Big Bubbles (no troubles)

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It Was Depressing Enough To

It was depressing enough to watch Three Kings on video last night, discovering how America: * can never fight a war for justifiable reasons; * can never properly win one; * always leaves behind a bigger mess than there was before, usually involving the deaths of more innocent people. But after it finished, we accidentally caught the end of A Life Of Grime on BBC1, one of those identikit docusoaps that invites you to marvel at how awful other people can be (rather than how awful you yourself can be). This one follows environmental health inspectors from Sheffield City Council (what’s left? council tax accountants?) as they gratuitously handle dog poo, dead rats and domestic waste. This episode focused on a Mr Springfield, an elderly tenant who had, for reasons known only to himself, chosen to fill his house from floor to ceiling with bags of rubbish. So the men from the council politely asked him to tidy up, for the sake of his neighbours and before the local mice population overdosed on all the cholesterol. They popped round several more times to ask again, but always found him out. So then they broke in to take photographs. And finally, they evicted him - on to the streets - while a smug Jobsworth from the council reiterated over and over for the cameras how it was not “normal” or “healthy” to furnish your house in wall-to-wall litter.

Well, he’s right there, even if he hasn’t quite figured out the implications. For my part, I don’t follow Sheffield City Council logic. If a man is so badly disturbed that he actively prefers to live in a rubbish tip, he’s hardly likely to comprehend or entertain a request to tidy up (and indeed, Mr Springfield told them loudly to “fook off”). Nor will he have much truck with legal notices (he claimed they were using a “bent fooking court order” as he walked away along his new residence - the pavement - with three carrier bags). Making him homeless hardly seems likely to address his psychological issues. And they say many homeless people are mentally ill - was that before or after?

Is this the only course of action available to the council? They have the legal power to forcibly enter Mr Springfield’s house and evict him, but not to forcibly enter, tidy the place up (which has to be done anyway before the next tenant can move in) and provide some proper help for him?

Oh well, I assume he will be less of a burden now on the council’s (likely minimal) homeless shelters than he was on their environmental health department. And home help services are so expensive to provide, as we all know…

Mr Springfield, with his grey bristles and grizzled jaw, reminded me strongly of our local action hero, Reg Temple. Reg is also a pain in the side of the local council. Every man needs to find a hobby once he retires, and Reg has decided his will involve hounding members of Trafford council to the grave and beyond (most probably, theirs’ and his) over every local development issue. That’s when he’s not proposing to remove Sale, Timperley and Altrincham from the borough altogether. (“I am not a political man,” says Reg.)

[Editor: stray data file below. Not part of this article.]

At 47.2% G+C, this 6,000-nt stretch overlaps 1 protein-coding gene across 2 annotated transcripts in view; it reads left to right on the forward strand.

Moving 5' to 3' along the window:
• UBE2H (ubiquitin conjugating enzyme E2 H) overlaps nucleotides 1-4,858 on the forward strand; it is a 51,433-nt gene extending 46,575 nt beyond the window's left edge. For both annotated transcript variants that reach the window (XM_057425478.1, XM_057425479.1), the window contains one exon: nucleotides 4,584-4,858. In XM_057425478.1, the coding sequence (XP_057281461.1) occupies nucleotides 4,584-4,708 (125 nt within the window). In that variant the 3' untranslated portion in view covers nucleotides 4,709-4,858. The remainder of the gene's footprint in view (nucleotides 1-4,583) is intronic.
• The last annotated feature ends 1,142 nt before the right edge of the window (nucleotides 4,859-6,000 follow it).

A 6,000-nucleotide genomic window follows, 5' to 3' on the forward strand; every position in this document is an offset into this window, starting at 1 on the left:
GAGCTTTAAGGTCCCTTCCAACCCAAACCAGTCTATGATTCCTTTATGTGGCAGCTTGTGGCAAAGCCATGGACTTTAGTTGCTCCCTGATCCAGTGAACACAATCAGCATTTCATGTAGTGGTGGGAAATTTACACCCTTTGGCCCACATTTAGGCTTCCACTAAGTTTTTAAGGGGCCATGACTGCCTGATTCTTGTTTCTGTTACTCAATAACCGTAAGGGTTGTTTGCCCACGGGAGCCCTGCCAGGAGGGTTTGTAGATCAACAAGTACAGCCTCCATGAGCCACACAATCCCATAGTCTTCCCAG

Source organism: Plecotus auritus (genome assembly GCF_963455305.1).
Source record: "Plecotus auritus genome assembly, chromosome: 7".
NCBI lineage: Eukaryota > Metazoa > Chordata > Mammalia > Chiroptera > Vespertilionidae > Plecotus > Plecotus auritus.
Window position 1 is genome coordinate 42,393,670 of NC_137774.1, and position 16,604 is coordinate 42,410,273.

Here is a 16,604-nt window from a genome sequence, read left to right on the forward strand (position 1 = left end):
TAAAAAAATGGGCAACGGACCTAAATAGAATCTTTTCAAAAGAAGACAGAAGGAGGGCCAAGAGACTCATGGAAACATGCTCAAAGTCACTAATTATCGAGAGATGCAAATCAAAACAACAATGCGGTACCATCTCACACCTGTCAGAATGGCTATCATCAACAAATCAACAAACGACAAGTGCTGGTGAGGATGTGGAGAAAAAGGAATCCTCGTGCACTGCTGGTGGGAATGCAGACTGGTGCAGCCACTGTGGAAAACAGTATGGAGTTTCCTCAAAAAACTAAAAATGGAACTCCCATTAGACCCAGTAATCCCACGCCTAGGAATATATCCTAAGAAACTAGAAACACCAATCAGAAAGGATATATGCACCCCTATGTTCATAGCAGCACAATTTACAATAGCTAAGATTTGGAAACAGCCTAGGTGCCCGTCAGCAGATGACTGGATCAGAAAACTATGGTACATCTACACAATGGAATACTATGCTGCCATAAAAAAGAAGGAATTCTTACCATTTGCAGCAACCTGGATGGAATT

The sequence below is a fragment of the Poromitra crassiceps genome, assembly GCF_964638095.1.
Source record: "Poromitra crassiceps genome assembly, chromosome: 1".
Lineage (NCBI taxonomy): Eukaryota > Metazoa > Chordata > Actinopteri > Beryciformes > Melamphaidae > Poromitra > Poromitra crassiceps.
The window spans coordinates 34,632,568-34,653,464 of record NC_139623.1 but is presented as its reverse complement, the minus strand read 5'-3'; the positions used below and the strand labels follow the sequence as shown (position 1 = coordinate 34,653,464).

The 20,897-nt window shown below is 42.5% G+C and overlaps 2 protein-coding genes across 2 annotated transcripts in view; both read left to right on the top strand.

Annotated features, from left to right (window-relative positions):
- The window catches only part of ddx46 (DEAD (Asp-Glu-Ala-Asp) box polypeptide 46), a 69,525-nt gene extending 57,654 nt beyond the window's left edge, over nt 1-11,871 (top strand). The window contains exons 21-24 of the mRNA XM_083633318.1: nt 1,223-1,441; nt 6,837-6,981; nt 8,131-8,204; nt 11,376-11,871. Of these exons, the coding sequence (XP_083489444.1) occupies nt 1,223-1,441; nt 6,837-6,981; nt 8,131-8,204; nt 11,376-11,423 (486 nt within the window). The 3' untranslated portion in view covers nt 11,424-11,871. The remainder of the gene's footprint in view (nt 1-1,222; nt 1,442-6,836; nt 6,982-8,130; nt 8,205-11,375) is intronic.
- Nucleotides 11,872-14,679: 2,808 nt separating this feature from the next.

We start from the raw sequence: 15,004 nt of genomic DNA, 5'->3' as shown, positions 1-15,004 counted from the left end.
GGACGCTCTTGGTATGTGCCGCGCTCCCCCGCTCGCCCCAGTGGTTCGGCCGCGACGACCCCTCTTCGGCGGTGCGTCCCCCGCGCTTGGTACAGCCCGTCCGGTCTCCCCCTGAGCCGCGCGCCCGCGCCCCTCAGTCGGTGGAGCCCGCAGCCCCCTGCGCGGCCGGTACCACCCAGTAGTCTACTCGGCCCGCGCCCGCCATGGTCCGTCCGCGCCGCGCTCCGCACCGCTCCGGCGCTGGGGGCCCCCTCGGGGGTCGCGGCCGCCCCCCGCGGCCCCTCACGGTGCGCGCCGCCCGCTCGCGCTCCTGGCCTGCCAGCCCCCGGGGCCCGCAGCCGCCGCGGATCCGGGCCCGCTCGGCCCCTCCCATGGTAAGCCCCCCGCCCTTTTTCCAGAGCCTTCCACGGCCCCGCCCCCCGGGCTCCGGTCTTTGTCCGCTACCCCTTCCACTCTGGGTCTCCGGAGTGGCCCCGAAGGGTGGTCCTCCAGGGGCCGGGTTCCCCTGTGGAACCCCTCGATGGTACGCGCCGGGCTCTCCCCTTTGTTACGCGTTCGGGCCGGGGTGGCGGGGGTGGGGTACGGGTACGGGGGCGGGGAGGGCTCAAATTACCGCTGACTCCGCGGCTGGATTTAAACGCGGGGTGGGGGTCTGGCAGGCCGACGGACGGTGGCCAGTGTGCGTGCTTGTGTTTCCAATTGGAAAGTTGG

Reg is a key member of several local action groups, such as the Friends of Brooks Drive, Save the King George Pool and Campaign for a Free Timperley (OK, I made the last one up). One suspects all these groups share a common address, committee and, indeed, member - one “R. Temple of Timperley”.

Oddly, the local rag seems to be conducting an obsessive love affair with Reg. Indeed, if he were female and forty years younger, he would be open to the suspicion that he must be sleeping with the editorial team. Reg seems to be the equivalent of a naughty bit on the side for the paper, because normally it is busy rimming the council’s arse.

It is rare that a week goes by without at least one article on Reg and his latest campaign. On one memorable occasion, readers were greeted with a front page photo of Reg sitting in a meadow, looking like nothing so much as the grizzled elder of a tribe of chimpanzees. On another, a long letter from Reg described his epic battle to force the council to clear up some illegal flytipping. Ordinary mortals such as the rest of us might timidly ring the Trafford 2000 helpline (if we ever gave a toss about life beyond our garden fences in the first place) but Reg goes straight for the man at the top when it comes to waste disposal - council leader David Acton! But suddenly he is thwarted as “up pops Geoff Marsh”, the Head of Environmental Services (them again)! Thrills! Chills! Snores!

Council members have perfected the art of giving interviews to the Messenger regarding Mr Temple’s outbursts with a fixed grin on their faces that somehow carries into print. It is quite conceivable that David Acton has a wax doll of Reg on his desk, into which he violently jabs long needles while issuing a steady stream of bland assurances to his victim over the phone (he may also be planning to Ascend into demon form and devour the residents of Trafford).

One issue that particularly occupies Reg’s attention is Brooks Drive or, to give it its full designation, “historic Brooks Drive”, a bridlepath running from a roundabout on the A560 near Baguley to…nowhere much. Once (in 1860) it was a granite paved, 25 foot wide, tree lined avenue; now it is a muddy track where people only go to dump rubbish.

Lest we sneer at Reg’s petty provincial concerns too much, let us remember that Trafford Council’s idea of environmental improvement is to encourage Tesco to build a new supermarket three miles away from an existing store and 300 yards from a large branch of Sainsburys. Truly, we get the enemies we deserve.